Imagine a newspaper dismissing Lincoln's Gettysburg Address as insignificant. This week, a Harriburg, Pennsylvania paper retracted a 1863 editorial:
"We pass over the silly remarks of the President. For the credit of the nation we are willing that the veil of oblivion shall be dropped over them, and that they shall be no more repeated or thought of."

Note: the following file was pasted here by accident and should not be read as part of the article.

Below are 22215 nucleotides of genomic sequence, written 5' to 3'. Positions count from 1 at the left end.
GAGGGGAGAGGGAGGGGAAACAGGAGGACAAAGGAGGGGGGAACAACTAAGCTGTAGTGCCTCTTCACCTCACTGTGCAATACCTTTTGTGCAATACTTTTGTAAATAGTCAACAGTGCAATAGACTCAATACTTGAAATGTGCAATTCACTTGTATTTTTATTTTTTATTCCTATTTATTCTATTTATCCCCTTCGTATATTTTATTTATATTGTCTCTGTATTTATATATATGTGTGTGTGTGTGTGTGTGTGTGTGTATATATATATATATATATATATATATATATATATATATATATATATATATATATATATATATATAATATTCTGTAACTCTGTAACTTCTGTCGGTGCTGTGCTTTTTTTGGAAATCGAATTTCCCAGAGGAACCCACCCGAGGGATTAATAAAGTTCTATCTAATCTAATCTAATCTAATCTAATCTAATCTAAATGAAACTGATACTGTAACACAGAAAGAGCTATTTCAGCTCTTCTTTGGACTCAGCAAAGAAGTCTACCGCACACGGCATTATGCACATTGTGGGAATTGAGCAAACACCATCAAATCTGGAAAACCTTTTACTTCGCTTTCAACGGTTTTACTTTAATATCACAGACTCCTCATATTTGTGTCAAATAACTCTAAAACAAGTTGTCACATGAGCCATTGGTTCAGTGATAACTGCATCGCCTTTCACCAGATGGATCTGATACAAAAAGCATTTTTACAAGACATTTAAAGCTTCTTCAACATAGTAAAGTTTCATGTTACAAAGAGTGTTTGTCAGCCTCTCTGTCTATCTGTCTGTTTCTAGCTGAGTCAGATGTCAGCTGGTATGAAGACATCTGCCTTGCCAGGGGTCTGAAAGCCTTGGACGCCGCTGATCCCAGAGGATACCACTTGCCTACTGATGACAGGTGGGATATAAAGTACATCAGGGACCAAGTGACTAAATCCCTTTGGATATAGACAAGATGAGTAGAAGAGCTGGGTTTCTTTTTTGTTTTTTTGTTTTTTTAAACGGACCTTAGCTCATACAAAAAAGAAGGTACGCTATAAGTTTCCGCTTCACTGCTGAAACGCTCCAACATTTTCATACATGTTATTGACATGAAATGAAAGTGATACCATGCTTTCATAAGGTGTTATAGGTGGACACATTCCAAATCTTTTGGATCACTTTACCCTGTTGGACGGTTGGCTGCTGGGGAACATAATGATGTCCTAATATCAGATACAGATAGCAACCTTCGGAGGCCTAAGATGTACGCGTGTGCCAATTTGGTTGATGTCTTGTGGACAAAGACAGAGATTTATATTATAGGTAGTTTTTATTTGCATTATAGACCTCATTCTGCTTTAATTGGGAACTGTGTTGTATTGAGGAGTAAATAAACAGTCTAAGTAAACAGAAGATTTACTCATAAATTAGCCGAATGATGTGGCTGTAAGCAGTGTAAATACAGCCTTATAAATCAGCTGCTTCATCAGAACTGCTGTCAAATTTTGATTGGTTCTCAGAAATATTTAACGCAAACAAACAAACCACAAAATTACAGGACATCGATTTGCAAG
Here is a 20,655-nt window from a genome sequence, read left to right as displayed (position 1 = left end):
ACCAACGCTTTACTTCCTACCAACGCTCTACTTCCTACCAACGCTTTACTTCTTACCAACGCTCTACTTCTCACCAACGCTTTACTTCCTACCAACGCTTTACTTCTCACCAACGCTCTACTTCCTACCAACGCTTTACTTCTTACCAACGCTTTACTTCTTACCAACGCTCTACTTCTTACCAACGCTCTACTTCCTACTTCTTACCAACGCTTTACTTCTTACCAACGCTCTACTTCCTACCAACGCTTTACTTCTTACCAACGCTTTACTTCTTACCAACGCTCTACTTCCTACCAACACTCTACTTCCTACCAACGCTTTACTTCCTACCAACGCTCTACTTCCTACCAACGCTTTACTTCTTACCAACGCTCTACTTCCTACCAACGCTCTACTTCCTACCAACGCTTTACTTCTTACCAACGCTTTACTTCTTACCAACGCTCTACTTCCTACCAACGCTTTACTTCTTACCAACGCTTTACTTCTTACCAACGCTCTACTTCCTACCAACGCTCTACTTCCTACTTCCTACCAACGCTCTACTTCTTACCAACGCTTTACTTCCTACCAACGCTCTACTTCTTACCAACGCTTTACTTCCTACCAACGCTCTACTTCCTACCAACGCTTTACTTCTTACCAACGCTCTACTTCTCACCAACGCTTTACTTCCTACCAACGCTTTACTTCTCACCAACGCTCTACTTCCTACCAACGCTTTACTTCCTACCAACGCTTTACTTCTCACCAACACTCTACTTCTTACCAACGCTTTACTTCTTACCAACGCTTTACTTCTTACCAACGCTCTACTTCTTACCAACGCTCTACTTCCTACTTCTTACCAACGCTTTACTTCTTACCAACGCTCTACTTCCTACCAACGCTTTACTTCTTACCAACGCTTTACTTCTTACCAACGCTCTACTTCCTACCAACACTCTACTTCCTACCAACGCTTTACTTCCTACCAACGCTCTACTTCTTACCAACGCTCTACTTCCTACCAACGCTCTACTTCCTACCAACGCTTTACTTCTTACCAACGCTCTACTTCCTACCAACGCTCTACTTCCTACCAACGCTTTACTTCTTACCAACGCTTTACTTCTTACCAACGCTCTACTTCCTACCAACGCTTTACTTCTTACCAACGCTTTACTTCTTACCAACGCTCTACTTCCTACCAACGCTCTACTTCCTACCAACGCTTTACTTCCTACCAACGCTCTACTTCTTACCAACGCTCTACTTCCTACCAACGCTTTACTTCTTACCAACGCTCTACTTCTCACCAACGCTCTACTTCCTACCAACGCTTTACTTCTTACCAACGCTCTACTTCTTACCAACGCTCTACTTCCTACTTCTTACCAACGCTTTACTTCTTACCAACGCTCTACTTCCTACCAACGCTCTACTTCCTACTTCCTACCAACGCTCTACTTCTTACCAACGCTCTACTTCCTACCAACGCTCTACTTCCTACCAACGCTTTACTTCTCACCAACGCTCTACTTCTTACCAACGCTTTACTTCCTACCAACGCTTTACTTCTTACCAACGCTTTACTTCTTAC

It's a little late, but the timing is appropriate: on Tuesday, we'll celebrate the 150th anniversary of the Gettysburg Address.
- Why wait 150 years? Why not 100? Or 50? Why publish a retraction at all?
- What justification do you see for the initial review? What other reactions were prevalent at the time?